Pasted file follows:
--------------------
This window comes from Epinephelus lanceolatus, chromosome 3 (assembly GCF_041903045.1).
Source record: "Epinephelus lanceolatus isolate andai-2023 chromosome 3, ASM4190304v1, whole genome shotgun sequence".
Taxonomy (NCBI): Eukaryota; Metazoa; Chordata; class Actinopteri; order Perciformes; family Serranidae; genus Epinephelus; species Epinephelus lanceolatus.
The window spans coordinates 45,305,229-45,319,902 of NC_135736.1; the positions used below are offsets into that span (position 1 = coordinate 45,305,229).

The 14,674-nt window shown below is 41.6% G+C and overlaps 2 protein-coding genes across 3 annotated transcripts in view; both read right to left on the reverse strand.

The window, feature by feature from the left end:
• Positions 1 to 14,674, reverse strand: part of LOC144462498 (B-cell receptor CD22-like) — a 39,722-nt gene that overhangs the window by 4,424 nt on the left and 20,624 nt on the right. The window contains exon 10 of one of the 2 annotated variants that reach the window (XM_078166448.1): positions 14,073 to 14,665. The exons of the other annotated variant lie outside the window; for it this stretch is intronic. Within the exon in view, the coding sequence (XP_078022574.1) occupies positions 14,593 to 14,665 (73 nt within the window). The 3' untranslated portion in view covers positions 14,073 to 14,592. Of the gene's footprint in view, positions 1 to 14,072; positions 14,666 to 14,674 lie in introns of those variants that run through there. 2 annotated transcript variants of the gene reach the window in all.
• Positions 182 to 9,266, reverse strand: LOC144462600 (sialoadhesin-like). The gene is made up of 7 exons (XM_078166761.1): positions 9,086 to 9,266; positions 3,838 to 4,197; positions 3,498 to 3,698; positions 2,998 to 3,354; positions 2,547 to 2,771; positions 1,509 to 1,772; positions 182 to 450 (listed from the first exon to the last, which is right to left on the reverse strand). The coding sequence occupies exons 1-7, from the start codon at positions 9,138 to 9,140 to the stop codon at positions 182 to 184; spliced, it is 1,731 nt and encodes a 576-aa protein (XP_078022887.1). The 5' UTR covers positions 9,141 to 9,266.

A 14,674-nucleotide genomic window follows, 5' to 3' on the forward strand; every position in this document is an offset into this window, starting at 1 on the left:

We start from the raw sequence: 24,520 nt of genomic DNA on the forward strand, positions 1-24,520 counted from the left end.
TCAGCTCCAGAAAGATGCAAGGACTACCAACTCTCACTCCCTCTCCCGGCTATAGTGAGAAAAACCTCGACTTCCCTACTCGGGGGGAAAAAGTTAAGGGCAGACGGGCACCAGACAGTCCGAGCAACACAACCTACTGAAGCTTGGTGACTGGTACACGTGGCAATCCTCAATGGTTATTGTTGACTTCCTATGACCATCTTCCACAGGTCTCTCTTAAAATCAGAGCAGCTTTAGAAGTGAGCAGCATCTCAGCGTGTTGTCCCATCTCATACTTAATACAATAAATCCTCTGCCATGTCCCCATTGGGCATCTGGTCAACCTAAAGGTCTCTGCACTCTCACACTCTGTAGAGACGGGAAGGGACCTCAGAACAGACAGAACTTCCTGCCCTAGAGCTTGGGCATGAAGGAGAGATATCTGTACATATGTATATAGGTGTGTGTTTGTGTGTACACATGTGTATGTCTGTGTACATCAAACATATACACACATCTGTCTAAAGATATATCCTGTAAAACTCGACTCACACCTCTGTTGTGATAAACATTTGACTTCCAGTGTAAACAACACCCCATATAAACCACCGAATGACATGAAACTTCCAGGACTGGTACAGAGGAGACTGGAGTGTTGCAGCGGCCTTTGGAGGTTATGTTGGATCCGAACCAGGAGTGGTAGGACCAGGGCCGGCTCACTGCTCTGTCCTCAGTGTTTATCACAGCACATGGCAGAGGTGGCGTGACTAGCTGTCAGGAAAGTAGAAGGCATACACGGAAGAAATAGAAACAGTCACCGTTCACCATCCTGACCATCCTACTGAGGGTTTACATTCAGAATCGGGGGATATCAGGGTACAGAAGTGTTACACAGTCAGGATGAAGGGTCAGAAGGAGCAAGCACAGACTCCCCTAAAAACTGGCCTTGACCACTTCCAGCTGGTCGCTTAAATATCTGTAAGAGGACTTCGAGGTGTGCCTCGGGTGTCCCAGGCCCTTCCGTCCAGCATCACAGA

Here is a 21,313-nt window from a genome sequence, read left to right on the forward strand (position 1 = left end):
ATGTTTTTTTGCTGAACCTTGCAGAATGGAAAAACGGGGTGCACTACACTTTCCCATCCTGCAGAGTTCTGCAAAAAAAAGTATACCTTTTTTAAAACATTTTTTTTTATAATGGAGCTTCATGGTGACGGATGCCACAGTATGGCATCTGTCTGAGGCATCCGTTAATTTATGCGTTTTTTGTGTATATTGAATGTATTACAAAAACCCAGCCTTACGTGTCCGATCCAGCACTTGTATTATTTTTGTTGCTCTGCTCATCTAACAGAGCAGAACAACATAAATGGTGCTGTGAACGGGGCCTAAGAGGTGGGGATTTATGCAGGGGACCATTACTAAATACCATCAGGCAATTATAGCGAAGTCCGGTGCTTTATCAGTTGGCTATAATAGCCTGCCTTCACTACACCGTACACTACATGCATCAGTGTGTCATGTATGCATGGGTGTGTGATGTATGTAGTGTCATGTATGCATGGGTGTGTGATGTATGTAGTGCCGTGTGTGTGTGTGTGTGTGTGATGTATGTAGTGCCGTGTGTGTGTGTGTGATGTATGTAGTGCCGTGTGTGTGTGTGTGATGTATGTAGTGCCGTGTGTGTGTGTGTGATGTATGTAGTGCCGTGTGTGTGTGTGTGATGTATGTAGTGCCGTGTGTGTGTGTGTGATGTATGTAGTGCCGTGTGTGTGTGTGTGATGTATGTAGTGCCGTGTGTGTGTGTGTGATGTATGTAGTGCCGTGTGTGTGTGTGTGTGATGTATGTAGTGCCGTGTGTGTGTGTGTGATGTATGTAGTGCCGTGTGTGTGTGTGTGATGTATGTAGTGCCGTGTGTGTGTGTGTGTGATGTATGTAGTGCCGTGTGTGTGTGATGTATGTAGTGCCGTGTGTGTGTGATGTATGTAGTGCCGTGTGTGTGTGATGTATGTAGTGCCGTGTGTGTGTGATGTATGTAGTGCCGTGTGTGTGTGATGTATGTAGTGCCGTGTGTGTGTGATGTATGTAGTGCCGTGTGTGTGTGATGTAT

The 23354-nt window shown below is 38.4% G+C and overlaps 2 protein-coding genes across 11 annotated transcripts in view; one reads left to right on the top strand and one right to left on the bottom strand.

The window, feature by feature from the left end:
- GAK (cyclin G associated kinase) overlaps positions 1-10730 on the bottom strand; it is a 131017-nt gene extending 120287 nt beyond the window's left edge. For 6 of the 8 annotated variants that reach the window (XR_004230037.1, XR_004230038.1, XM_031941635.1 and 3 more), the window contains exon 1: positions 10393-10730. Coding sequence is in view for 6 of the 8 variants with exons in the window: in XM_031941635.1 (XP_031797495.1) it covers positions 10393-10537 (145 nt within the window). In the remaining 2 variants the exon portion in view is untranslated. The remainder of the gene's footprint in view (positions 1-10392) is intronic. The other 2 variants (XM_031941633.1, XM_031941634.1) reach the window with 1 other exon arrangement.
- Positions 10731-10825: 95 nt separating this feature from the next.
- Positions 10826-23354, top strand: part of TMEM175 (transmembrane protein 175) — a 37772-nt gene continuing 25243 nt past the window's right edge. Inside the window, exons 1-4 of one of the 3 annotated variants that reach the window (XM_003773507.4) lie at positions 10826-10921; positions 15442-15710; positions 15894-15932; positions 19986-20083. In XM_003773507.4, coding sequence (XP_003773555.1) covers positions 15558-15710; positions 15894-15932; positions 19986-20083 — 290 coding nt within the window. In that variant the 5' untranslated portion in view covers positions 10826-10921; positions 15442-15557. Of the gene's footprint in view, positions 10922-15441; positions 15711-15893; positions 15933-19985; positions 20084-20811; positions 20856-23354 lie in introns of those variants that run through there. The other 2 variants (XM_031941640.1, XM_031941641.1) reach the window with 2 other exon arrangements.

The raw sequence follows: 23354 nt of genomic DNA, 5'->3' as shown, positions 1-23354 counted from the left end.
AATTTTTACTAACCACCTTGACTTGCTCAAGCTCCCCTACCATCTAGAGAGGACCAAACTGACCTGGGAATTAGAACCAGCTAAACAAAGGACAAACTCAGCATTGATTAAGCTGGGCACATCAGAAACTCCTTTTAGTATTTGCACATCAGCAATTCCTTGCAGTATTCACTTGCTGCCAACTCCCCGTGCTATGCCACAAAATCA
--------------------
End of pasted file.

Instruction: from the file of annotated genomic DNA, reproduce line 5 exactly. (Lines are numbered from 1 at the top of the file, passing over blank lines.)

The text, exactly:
The 14,674-nt window shown below is 41.6% G+C and overlaps 2 protein-coding genes across 3 annotated transcripts in view; both read right to left on the reverse strand.